‘No.’ The Taelon Ambassador took a step back as if afraid his subordinate might once more act against his orders. For the briefest of moments his blue eyes flickered, invigorated with energy, before their pale radiance faded out completely. Boone felt his blood run cold. He had seen that before when having been kidnapped by renegade soldiers, the diplomat had almost willed himself to die.
‘Da'an, you need medical help. Be reasonable,’ he pleaded.
Da'an tilted his head to the side and his eyes narrowed. Boone felt his mouth run dry. Clearly the situation had distracted him enough to make the one mistake Doors had been warning him against. The human free will - that little trinket no man in service of the Companions was ever supposed to have - had just compromised him. No Implant would ever reason with a Taelon. He knew it. And obviously, the diplomat did too.
But what came next was beyond Boone's reasoning.
‘I think it is best we speak of this no more. Return to the facility, please.’
Da'an's decision to let him go without having him arrested or killed left Boone at the very least flabbergasted. Deep inside he had always known Da'an would one day learn he was being deceived. Even Doors had to know that. Now that it finally happened, the man found it hard to believe that the Taelon Ambassador might refuse to follow the usual procedure and not have him terminated. Was Da'an truly letting him go knowing the motivational imperative in his CVI wasn't working?
‘I can't leave you here. Can't let you die,’ the man muttered, perfectly aware that if Da'an changed his mind, these words would most likely turn into yet another nail in his coffin.
Narrowed blue eyes shimmered upon returning to their usual oval shape. ‘Your concern is appreciated. Unfortunately, prolonging my life by several hours is a futile endeavor when developing the antidote shall take two days at the very least.’
‘I know it's all very logical, I really do. But you have to try. Giving up now serves neither the Taelons nor humanity.’
‘It is a human behavioral pattern, is it not? An illogical, pointless desire to continue trying when all is lost.’ Another wave of energy rippled through Da'an's pathways, making him blush. This time, however, Boone no longer felt restricted by the protocol and instinctively took his small, snow-white hand into his own.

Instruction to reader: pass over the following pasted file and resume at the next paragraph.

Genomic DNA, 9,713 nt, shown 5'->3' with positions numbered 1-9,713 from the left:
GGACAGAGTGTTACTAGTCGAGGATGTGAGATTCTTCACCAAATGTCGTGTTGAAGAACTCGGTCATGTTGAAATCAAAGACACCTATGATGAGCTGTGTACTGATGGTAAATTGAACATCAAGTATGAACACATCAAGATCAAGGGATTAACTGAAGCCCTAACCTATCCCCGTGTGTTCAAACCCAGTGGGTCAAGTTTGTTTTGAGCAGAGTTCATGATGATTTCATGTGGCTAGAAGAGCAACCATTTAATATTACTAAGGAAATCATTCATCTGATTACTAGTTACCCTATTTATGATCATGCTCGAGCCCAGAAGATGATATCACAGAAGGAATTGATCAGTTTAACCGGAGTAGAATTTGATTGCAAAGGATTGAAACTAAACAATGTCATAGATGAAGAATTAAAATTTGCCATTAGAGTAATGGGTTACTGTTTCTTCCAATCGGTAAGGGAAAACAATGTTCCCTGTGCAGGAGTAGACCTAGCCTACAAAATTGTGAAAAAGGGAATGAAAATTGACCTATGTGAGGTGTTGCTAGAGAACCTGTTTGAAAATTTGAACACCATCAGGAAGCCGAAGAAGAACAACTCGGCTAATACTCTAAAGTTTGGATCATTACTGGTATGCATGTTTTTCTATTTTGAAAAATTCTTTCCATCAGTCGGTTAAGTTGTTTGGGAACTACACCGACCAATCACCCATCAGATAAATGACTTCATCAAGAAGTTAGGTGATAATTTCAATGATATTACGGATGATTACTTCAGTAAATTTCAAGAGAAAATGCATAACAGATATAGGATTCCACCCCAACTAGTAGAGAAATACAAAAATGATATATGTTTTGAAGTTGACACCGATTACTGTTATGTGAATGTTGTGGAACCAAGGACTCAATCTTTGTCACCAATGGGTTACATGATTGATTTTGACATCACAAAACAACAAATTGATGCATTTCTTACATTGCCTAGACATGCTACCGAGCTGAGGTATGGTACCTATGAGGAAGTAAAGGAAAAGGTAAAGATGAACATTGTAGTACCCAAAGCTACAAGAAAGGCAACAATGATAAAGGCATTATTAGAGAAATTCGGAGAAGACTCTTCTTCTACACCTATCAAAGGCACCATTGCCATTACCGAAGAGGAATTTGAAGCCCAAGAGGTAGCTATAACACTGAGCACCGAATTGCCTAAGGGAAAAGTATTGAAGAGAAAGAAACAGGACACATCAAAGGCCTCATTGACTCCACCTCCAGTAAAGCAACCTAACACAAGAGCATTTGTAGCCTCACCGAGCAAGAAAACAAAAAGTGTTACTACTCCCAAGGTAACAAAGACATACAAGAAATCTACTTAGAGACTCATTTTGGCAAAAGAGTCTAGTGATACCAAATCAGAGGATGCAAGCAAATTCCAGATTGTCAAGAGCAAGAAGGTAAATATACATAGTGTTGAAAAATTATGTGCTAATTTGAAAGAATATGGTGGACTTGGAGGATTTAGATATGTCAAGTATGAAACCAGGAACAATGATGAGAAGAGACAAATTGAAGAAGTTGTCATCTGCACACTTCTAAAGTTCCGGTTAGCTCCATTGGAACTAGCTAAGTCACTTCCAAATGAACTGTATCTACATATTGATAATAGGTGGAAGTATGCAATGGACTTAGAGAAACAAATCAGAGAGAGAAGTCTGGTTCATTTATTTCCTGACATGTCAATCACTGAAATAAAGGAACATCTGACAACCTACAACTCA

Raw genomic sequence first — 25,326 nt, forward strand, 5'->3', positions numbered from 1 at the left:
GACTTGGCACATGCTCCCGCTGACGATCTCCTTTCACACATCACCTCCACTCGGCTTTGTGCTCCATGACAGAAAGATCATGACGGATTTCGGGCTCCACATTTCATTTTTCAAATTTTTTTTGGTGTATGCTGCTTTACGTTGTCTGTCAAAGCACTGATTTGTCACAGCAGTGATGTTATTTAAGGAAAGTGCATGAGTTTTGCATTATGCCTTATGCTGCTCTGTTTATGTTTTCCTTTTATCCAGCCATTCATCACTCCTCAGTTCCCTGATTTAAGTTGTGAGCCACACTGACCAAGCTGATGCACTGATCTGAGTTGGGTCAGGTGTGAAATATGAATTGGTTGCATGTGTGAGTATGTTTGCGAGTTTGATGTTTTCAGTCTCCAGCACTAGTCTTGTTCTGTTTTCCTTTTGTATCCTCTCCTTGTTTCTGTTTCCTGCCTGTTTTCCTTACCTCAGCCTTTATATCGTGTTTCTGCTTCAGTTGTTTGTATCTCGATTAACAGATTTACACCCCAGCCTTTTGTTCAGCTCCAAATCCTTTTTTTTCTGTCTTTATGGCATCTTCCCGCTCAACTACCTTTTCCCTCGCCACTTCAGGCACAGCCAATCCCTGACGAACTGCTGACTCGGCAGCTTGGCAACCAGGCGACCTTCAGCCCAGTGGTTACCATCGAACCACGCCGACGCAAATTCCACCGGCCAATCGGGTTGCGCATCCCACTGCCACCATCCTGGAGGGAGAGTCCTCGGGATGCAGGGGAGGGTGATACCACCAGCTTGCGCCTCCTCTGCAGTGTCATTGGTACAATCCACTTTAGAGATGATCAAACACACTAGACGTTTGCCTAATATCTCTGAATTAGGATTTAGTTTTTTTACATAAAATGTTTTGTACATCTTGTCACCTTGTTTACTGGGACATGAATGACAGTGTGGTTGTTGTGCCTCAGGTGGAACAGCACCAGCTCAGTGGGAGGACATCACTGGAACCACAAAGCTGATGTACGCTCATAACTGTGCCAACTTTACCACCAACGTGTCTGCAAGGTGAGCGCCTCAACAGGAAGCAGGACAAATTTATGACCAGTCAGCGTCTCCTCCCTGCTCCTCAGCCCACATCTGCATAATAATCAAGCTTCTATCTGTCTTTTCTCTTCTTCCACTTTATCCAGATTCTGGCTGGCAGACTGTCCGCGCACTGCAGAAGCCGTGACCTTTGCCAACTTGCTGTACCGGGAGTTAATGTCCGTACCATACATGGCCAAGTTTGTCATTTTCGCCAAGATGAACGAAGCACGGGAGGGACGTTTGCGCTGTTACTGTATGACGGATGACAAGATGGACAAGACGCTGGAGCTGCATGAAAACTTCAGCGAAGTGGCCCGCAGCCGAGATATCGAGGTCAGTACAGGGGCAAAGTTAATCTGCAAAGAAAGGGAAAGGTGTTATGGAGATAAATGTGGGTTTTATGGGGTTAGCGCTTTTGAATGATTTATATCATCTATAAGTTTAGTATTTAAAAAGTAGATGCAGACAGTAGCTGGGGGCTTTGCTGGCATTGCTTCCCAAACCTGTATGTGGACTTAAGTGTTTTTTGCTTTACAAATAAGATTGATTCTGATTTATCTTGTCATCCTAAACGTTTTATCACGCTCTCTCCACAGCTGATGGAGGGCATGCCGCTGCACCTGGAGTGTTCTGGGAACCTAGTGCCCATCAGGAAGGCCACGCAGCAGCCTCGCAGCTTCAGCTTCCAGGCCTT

‘It seems so,’ he said, analyzing the expression of utter disbelief on the Taelon's face.
Perhaps Da'an had not backed away from him because he was already too weak, but the very hint of a thought that he might actually wish for the contact or simply find it pleasant was more than rewarding. The alien skin was smooth and pleasantly cool to human touch, Boone noted as a pair of wide-open, pale blue eyes continued staring at him in silence. He neither spoke nor moved as if afraid that at the slightest stir Da'an would break the contact. But surprisingly, he did not. The man's heart rammed against his chest as he realized that his human touch - so alien to the being before him - was actually... welcome.
‘This behavioral pattern...’ Da'an was the first one to break the silence. ‘What is the name it has been given?’
Boone smiled wanly. ‘Hope.’
Reading emotions from Da'an's mostly immobile face had always been a challenge, but now that the he looked to the side, the man could swear he saw sorrow in his features. He was thinking about words of comfort he could use when another blush swept over Da'an's energy pathways, this time brightening them into a sickly, greenish colour which Boone knew was unnatural for a Taelon. Before he could react, the diplomat fell into his arms in a faint like a puppet suddenly deprived of its strings.
‘Da'an!’ Boone's fear was apparent when he quickly put one hand under the Taelon's shoulders and one beneath his knees to lift him up before he collapsed to the ground. The illusion of the Taelon's physical appearance gave in to pale-blue light of his true form - a mesh of energy pathways pulsing bright beneath the snow-white skin.
Hope. Hope was all that was left, after all, and if it was truly meant exclusively for humans, Boone silently prayed Da'an would accept his own share despite the arguments of logic. Earth needed him, the Resistance needed him, and most of all - his own Protector needed him, because he was the only Taelon who respected humanity.
The only Taelon who could ever learn to hope.